What does saratoga mean?

Definitions for saratoga

This dictionary definitions page includes all the possible meanings, example usage and translations of the word saratoga.

Princeton's WordNet

  1. Australian arowana, Dawson River salmon, saratoga, spotted barramundi, spotted bonytongue, Scleropages leichardtinoun

    a species of large fish found in Australian rivers

  2. Saratoga, battle of Saratoganoun

    a battle during the American Revolution (1777); the British under Burgoyne were defeated


  1. saratoga

    Saratoga can refer to several different places or events, primarily in the United States. It most commonly refers to Saratoga Springs, a city in New York State known for its thoroughbred horse racing. Additionally, the name Saratoga has been used to represent various counties and towns across the country. On historical terms, it can refer to the Battle of Saratoga which occurred during the American Revolutionary War and represented a pivotal victory for the American forces. Furthermore, Saratoga could also refer to USS Saratoga, an aircraft carrier used by the U.S. Navy during the 20th century. The context in which the term is used will determine its precise definition.


  1. Saratoga

    Saratoga is a 1937 American romantic comedy film written by Anita Loos and directed by Jack Conway. The movie stars Clark Gable and Jean Harlow in their sixth and final film collaboration, and features Lionel Barrymore, Frank Morgan, Walter Pidgeon, Hattie McDaniel, and Margaret Hamilton. Jean Harlow died before filming was finished, and it was completed using stand-ins. Saratoga was MGM's biggest moneymaker of 1937.

Military Dictionary and Gazetteer

  1. saratoga

    A township of Saratoga Co., N. Y., situated on the Hudson, 28 miles north from Albany. It is remarkable in American history as the place where Burgoyne surrendered to the Americans in 1777. From September 19 to October 7 frequent animated skirmishes occurred between the British and the Americans, but on the latter date the battle of Saratoga began. Gen. Gates drew up his army on the brow of a hill, near the river, his camp being in the segment of a large circle, the convex side towards the enemy. Gen. Burgoyne’s troops were drawn up with his left resting on the river, his right extending at right angles to it across the low grounds, about 200 yards, to a range of steep heights. The Americans attacked the British along their whole line, when the action became general. The efforts of the combatants were desperate. Burgoyne and his officers fought like men who were defending, at the last cast, their military reputation; Gates and his army like those who were deciding whether themselves and their children should be freedmen or slaves. The invading army gave way in the short space of fifty-two minutes. The defenders of the soil followed them to their intrenchments, forced the guard and killed its commander. The works of the British were stormed, but darkness coming on, the Americans desisted, and rested on their arms upon the field which they had so bravely won, determined to pursue their victory with returning light. But Burgoyne, aware of the advantage which the Americans had gained, effected with admirable order a change of his ground. His entire camp was removed before morning to the heights. Gates was too wise to attack his enemy in his new position, but made arrangements to inclose them, which Burgoyne perceiving, put his army in motion at 9 o’clock at night and removed to Saratoga, 6 miles up the river, abandoning his sick and wounded to the humanity of the Americans. Burgoyne now made several efforts to effect a retreat; but in every way he had been anticipated. He found himself in a foreign and hostile country, hemmed in by a foe whose army, constantly increasing, already amounted to four times his own wasted numbers. His boats laden with supplies were taken, and his provisions were failing, and when he found he could not hold out any longer, his troops being in the utmost distress, he surrendered on October 17. The whole number surrendered amounted to 5752 men, which, together with the troops lost before by various disasters, made up the whole British loss to 9213 men. There also fell into the hands of the Americans 35 field-pieces and 5000 muskets. It was stipulated that the British should pile their arms at the word of command, given by their own officers, march out of their camp with the honors of war, and have free passage across the Atlantic; they, on their part, agreeing not to serve again in North America during the war.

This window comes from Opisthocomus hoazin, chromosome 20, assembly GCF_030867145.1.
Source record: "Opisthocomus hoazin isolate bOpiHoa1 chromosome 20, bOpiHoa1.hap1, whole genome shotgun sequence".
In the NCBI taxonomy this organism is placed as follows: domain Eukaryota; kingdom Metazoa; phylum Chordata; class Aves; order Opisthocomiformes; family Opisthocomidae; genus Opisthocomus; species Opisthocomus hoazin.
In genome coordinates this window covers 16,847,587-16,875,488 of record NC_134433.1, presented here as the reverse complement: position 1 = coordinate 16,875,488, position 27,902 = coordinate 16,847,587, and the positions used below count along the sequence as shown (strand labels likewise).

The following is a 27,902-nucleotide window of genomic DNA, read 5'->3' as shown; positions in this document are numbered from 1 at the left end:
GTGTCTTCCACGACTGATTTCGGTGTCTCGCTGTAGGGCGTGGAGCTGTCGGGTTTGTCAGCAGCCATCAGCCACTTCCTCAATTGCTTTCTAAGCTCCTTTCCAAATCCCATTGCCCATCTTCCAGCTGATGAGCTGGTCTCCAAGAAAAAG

Suggested Resources

  1. saratoga

    Song lyrics by saratoga -- Explore a large variety of song lyrics performed by saratoga on the Lyrics.com website.

Etymology and Origins

  1. Saratoga

    Indian for “miraculous waters from the rock,” touching the famous mineral springs.

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How to say saratoga in sign language?


  1. Chaldean Numerology

    The numerical value of saratoga in Chaldean Numerology is: 4

  2. Pythagorean Numerology

    The numerical value of saratoga in Pythagorean Numerology is: 1

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Translations for saratoga

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"saratoga." Definitions.net. STANDS4 LLC, 2024. Web. 13 Jun 2024. <https://www.definitions.net/definition/saratoga>.

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    transmitting light; able to be seen through with clarity
    A transparent
    B urban
    C victimised
    D busy

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